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Why 99% of mobile apps are dead?
The pre-story: The leading consultant of WSI Online Kristjan-Paul Raude is the internet marketing lector in TLÜ. One of the assumptions to pass the course was to write an essay about internet marketing. Some of the most interesting writings will be published in WSI blog. Here is the third of them. Authors: Robert Palm and Indrek Kose
In 2012 smartphone users downloaded about 45 billion apps, which doubled compared to the previous year. There are more than 7 billion people on Earth, which makes on average 6,4 app downloads per person. This is a fast growing business with no doubt. By 2016 the number of app downloads is predicted to grow up to 300 billion or at least 10x the amount of 2011 year downloads. At the same time the demand for paid apps has decreased by one %.
11% of all downloads in 2012 were paid apps and it’s predicted that the same number will drop to 7% by 2016.
87,5% of paid-for downloads in 2012 cost less than 2,99 dollars i.e. 2,3 euros.
When analysing the mobile app market we can see a substantial growth in upcoming years. This opens new opportunities for businesses to get their share of the growing market. On the other hand, the great demand for mobile apps has made it difficult for businesses to find and keep loyal customers who are willing to pay for the download.
The future is the web, not apps
Dave Winer, an USA software developer said in his blog that the future belongs to the web not for apps. This statement was supported by only one important point: integration. To be more specific, you cannot integrate with other apps. You can integrate websites with apps but there are few apps that integrate with one another.
Users understand instinctively that all needs related to mobile and web cannot be satisfied with apps alone, especially when navigating between apps is rather complicated.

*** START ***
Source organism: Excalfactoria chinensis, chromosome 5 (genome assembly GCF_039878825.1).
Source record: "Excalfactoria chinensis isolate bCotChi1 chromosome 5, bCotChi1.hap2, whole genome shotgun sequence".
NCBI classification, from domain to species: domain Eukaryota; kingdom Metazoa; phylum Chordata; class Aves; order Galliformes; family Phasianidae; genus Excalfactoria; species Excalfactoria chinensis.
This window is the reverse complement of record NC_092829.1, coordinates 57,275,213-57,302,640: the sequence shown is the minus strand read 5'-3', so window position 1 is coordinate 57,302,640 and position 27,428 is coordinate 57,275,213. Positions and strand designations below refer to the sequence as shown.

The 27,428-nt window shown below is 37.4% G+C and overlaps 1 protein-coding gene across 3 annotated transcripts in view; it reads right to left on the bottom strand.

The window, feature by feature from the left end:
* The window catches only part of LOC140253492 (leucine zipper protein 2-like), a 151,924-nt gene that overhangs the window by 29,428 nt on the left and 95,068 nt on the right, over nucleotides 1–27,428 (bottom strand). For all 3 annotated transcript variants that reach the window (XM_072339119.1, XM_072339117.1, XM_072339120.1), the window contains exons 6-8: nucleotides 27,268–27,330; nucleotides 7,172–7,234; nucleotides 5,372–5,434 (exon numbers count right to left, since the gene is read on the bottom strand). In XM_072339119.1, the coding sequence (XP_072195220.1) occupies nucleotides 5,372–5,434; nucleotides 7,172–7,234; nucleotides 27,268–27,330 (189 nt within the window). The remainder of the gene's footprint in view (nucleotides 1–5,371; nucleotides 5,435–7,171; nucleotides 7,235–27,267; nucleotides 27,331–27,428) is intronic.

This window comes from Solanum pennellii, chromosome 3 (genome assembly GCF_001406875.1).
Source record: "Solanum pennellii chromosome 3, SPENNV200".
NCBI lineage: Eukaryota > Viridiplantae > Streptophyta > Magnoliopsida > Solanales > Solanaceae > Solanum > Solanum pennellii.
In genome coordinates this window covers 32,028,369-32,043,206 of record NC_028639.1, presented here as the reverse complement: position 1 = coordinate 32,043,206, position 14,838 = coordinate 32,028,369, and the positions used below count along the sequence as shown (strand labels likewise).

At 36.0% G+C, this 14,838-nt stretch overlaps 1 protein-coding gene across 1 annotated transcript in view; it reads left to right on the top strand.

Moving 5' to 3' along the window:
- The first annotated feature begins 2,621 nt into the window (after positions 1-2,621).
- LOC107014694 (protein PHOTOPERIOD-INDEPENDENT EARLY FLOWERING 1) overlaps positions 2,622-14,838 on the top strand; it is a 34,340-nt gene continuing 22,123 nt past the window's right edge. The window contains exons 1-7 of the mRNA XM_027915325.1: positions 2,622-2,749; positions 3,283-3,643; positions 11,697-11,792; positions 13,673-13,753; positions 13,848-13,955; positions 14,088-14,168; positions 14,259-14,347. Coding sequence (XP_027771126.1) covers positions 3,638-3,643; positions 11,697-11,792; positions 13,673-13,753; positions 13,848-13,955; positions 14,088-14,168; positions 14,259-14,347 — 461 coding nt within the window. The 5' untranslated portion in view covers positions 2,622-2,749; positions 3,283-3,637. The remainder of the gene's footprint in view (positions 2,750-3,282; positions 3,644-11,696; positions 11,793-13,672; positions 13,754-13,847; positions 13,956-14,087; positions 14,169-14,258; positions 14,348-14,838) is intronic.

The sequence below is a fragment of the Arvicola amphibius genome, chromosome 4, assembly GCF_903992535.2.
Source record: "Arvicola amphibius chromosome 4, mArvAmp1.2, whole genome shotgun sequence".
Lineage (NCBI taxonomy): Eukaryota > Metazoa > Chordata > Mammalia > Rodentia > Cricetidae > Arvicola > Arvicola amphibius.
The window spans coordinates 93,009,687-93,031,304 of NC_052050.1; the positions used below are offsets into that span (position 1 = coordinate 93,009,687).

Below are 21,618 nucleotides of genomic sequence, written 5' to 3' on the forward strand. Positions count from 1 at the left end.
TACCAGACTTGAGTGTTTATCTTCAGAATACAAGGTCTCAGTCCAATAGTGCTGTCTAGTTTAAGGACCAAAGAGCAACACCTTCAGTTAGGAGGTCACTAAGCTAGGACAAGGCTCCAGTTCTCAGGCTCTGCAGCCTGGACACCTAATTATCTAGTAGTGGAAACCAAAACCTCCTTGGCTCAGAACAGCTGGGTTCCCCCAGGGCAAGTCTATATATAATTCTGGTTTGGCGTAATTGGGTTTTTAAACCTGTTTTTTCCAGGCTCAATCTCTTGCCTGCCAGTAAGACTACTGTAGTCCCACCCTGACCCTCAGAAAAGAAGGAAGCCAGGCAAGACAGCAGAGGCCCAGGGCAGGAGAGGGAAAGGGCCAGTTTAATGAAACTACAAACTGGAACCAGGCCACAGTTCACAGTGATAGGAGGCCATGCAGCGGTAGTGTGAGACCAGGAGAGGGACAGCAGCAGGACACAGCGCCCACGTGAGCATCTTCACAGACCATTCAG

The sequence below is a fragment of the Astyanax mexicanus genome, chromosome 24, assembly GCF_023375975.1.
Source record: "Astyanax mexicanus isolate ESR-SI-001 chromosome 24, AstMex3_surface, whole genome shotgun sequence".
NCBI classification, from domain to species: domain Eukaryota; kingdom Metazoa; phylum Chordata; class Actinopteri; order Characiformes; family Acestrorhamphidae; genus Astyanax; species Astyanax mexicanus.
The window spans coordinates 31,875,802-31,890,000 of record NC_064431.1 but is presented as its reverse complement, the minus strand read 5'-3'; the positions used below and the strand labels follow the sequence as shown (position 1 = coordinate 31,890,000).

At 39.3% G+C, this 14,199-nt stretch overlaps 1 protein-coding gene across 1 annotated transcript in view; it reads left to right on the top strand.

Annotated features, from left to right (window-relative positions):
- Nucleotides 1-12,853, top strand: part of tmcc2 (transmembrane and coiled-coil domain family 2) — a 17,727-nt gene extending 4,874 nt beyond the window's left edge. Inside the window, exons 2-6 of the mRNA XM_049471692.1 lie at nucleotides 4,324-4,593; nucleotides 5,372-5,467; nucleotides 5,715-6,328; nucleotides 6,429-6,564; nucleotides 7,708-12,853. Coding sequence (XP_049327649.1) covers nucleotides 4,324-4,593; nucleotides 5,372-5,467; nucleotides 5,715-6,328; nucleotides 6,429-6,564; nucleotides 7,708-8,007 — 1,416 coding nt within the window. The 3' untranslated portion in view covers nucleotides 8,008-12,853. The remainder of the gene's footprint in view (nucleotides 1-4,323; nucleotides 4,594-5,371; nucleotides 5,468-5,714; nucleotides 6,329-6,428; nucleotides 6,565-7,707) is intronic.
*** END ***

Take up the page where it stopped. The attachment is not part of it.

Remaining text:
This kind of consumer behaviour does not benefit for app developers. Downloading new apps usually brush aside old apps and new service providers are welcomed with open arms. The virtual word faces many difficulties. To stand out as a strong app development brand is a real challenge. Of course, there are big brands like Microsoft, EA Games, AVG etc., but speaking about minor businesses there are so many companies that in the end only the functional features of apps make the difference. Consumers want apps that are functional, take low resources and are with no charges. So the competitive advantage becomes the product itself, not the brand image.
Fierce competition in apps world
Big corporations crate apps that you have to pay for. Small developers create programs that have the same functionality but cost less or nothing at all. Some bright peanuts create even better apps with more functionality that are free of charge and become the most popular products on the market. Other apps fall into the dark abyss of forgetfulness as new cooler apps are released. This kind of app development leads to another round of inventing the wheel that different developers want to get their own share by creating basically identical products that are sold in Windows Phone Store, Appstore, Play Store etc.
On average 800 apps/games were uploaded every day to App Store in February this year which makes a total of 24 792 apps and games a month (148apps.biz). There is a total overproduction in app industry with a lot of crap. That’s why most of apps are not meant to survive. If the functionality is bad, the app has no purpose. The consumers are extremely critical and send 99% of apps to the app graveyard.
New applications emerge like mushrooms after the rain. This also implies to new gadgets that require specially modified apps. Soon enough there are so many gadgets that no one is able to modify their apps for all devices. There are big brothers like Apple and Windows that are the must haves, but smaller companies with less popular devices get less attention.
Mobile devices are here to stay. But as in wildfire only strong ones survive. The world of mobile apps is full of choices. There are apps that are so functional that some even cannot imagine their lives without some apps, and others that are so crappy that they are meant for extinction. Consumers have to make choices what apps deserve a place on their phones and other devices.
There is even created an app called UAR – Useless Apps Remover which is an easy tool to remove the parasites from your phone. UAR finds apps that are downloaded and when they were last used. Deleting the apps that take memory space is extremely simple.
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